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I am a French-speaking Quebecker with some Mi'kmaq ancestry. I would like to know more about my ancestors' culture.

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Navajo – The people’s language
You’ll have no doubt heard Klee’s father, Jones, speaking Navajo, and many others introducing themselves and their clans in Navajo during episode 13 of The Navajo refer to themselves as Diné, which means “people”, and the Navajo language as Diné bizaad, which means “people’s language”. Navajo is a Southern Athabaskan language of the Na-Dené family.

Navajo is mainly spoken in the southwestern United States and is one of the most widely...

ILO Conventions 107 and 169: The first international laws to address Indigenous land ownership

Indigenous peoples’ territories are being stolen all around the world. When Indigenous or tribal groups lose their land, their societies disintegrate and i

THE MAPUCHE PEOPLE: A history of resistance

The Mapuche are descendants of the Araucanians and the original inhabitants of Chile and Argentina whose history is steeped in resistance. Today, they constitute about 10% of the Chilean population, making th

Wechekeche Ñi Trawün – meaning “young people together” – is a Chilean Mapuche collective that fuses their musical heritage with modern-day urban beats in an effort to keep their ancient Indigenous culture alive. The organization was set up in 2005 by history teacher Axel Paillafilu and other founding members from Santiago. Group members meet up in their clubhouse on a regular basis to organize various activities relating to Mapuche culture, such as cooking, language teaching, history, palin pl...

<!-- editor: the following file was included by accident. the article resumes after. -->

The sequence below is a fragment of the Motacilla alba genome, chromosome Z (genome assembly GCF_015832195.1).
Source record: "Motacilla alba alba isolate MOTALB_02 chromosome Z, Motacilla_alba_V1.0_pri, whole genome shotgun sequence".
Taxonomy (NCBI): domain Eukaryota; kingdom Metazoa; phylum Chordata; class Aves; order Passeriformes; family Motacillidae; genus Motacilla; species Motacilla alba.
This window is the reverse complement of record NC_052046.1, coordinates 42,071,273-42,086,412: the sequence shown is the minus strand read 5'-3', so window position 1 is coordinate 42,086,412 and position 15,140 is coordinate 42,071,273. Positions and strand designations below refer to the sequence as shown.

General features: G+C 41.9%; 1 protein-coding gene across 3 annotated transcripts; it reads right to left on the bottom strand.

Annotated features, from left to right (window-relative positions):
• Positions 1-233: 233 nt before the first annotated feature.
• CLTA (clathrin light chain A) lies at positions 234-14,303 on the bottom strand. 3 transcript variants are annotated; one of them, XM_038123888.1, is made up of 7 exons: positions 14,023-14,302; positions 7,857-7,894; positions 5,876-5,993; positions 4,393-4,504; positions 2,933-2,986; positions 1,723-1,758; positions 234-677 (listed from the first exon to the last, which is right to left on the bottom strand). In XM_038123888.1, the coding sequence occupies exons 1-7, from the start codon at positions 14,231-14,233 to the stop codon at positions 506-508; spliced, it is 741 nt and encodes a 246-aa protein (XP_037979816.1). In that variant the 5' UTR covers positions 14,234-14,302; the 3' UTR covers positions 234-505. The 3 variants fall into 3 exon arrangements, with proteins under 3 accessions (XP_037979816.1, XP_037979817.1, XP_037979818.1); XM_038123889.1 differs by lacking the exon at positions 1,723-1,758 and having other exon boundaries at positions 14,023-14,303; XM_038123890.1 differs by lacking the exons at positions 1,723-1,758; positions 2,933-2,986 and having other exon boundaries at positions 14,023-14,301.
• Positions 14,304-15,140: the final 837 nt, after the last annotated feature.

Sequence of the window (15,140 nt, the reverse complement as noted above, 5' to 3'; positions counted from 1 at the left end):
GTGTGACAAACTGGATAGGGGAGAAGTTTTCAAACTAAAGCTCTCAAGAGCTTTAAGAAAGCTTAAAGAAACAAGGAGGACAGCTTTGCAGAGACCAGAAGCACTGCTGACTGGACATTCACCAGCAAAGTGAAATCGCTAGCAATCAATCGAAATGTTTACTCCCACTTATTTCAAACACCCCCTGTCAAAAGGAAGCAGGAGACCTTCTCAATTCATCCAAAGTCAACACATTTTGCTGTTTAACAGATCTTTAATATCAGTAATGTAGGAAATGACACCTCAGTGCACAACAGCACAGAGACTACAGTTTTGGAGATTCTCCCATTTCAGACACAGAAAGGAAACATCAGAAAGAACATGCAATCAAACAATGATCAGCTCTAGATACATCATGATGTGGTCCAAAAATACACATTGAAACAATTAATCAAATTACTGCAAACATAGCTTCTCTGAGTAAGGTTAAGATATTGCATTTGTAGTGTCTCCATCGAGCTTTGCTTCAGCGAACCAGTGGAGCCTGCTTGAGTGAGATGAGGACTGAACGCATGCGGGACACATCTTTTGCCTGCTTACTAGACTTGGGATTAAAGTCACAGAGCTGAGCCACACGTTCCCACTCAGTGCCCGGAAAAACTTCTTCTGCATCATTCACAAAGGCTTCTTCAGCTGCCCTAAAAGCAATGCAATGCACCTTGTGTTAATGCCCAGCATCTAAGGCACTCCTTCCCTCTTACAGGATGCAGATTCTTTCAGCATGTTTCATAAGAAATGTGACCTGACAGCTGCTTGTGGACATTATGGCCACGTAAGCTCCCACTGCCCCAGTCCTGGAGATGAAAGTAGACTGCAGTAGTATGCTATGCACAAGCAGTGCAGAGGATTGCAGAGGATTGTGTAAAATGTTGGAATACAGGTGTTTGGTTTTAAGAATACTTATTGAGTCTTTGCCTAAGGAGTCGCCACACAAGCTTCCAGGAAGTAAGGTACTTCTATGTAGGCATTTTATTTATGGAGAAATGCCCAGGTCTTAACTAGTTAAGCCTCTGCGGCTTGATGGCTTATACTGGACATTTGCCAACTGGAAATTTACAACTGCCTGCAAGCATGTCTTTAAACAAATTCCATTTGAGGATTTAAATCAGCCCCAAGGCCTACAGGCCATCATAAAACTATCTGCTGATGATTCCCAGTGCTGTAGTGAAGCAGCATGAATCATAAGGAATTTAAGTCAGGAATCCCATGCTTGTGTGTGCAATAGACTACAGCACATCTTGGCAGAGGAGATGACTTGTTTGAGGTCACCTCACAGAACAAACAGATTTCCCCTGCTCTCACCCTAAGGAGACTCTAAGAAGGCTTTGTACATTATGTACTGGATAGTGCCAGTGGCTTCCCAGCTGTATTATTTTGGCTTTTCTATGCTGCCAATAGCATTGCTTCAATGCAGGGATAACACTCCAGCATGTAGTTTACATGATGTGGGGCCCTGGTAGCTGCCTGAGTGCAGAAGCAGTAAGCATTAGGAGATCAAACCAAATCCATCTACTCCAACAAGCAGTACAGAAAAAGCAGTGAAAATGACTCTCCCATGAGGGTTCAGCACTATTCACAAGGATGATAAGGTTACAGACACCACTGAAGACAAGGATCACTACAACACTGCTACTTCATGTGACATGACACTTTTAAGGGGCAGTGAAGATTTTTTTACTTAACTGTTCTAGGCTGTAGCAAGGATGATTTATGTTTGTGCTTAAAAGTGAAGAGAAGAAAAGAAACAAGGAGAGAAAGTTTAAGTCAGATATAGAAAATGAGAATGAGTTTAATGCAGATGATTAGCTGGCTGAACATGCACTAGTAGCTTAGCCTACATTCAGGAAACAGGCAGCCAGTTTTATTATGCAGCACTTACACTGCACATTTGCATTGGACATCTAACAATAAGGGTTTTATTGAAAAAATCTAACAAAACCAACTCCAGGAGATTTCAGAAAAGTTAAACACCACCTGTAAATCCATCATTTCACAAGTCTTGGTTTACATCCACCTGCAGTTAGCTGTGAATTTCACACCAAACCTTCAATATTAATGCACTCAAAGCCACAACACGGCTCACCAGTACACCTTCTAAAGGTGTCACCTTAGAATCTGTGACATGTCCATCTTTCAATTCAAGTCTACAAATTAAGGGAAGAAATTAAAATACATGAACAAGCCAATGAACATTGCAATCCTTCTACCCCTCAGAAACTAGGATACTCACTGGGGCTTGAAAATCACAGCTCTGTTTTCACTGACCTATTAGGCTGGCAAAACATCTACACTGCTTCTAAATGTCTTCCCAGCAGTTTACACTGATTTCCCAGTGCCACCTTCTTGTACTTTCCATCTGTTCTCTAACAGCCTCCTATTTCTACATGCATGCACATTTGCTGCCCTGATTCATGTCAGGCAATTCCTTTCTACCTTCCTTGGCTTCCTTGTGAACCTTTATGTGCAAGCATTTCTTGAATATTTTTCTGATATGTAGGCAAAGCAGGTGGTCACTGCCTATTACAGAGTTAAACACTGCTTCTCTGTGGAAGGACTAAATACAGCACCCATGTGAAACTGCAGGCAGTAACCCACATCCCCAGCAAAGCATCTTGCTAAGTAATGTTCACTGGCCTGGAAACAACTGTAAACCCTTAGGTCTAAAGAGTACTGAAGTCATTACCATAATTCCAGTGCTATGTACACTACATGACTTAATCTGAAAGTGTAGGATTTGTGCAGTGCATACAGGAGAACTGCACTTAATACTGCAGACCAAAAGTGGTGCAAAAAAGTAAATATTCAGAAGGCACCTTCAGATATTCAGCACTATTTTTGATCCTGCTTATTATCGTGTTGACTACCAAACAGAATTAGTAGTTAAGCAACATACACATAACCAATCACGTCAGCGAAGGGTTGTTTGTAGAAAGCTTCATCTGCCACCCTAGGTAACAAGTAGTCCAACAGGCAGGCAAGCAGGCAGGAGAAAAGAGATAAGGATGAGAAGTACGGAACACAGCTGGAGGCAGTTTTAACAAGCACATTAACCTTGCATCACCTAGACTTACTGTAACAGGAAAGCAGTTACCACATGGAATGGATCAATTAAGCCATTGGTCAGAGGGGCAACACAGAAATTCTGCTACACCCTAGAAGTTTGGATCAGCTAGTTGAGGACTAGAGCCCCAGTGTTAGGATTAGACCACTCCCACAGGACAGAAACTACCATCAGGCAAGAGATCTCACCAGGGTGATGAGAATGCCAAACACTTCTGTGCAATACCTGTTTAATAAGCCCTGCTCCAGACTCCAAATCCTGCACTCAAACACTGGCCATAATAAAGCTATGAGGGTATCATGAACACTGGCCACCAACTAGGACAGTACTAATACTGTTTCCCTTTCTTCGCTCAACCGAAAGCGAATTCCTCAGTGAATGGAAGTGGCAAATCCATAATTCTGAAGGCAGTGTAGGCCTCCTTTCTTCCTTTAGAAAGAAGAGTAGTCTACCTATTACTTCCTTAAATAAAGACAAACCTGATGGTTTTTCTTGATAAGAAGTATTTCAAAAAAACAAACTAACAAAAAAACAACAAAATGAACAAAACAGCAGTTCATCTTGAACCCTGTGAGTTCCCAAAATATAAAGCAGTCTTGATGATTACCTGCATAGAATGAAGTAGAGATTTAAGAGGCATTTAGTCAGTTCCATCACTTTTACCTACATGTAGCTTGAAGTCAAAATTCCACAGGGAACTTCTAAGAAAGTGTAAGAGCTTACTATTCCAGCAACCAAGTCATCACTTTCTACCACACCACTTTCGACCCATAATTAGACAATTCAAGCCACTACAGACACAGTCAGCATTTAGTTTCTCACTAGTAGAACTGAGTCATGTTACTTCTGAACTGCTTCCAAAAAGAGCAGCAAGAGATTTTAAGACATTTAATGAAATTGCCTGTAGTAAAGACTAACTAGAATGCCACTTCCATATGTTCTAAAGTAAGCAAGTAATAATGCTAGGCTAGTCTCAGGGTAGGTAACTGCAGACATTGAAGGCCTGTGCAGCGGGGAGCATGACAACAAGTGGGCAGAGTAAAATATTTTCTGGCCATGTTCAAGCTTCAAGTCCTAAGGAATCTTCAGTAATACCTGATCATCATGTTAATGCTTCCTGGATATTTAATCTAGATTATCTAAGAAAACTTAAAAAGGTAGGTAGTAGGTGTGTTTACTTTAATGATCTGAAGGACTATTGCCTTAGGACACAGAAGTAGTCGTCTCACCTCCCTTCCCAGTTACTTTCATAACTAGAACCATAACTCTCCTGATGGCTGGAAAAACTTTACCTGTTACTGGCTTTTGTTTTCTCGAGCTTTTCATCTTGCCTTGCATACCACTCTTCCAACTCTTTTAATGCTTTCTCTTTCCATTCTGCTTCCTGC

KAMEHAMEHA SCHOOLS: Promoting and maintaining Hawaiian culture

Kamehameha Schools is a group of 31 private schools with three main campuses located on the islands of O’ahu, Hawaii and Maui. Educating students from preschool through twelfth grade, Kamehameha Schools’ admissions policy favours applicants with Native Hawaiian ancestry. It was founded in 1887 by the will of Bernice Pauahi Bishop, the last descendant of the Kamehameha line, who left her estate - about 9% of the total acreage of Hawaii...

HAWAIIAN LANGUAGE: A new lease of life for a dying tongue

Olelo Hawaii, the Hawaiian language, is said to be one of the world’s oldest living languages. Although it is one of the two official languages in the state of Hawaii, it is considered endangered as it is spoken by just 8,000 of the 400,000 ethnic Hawaiians. The decline in native Hawaiian speakers is the result of an almost century-long ban on the Hawaiian language in schools following the overthrow of the Hawaiian Kingdom in 1893. Families...

NATIVE HAWAIIANS: More than meets the eye

Did you know that Hawaiian pizza and pineapples don’t actually come from Hawaii? And those fun, flowery garlands used to welcome visitors to the islands? They are called lei and were traditionally used by chiefs as a symbol of peace agreements.

In fact, beyond the wave of Hawaiian clichés lies a rich yet little-known Hawaiian culture. Known as ‘kanaka maoli’, Native Hawaiians are descendants of the original Polynesian navigators who sailed to H...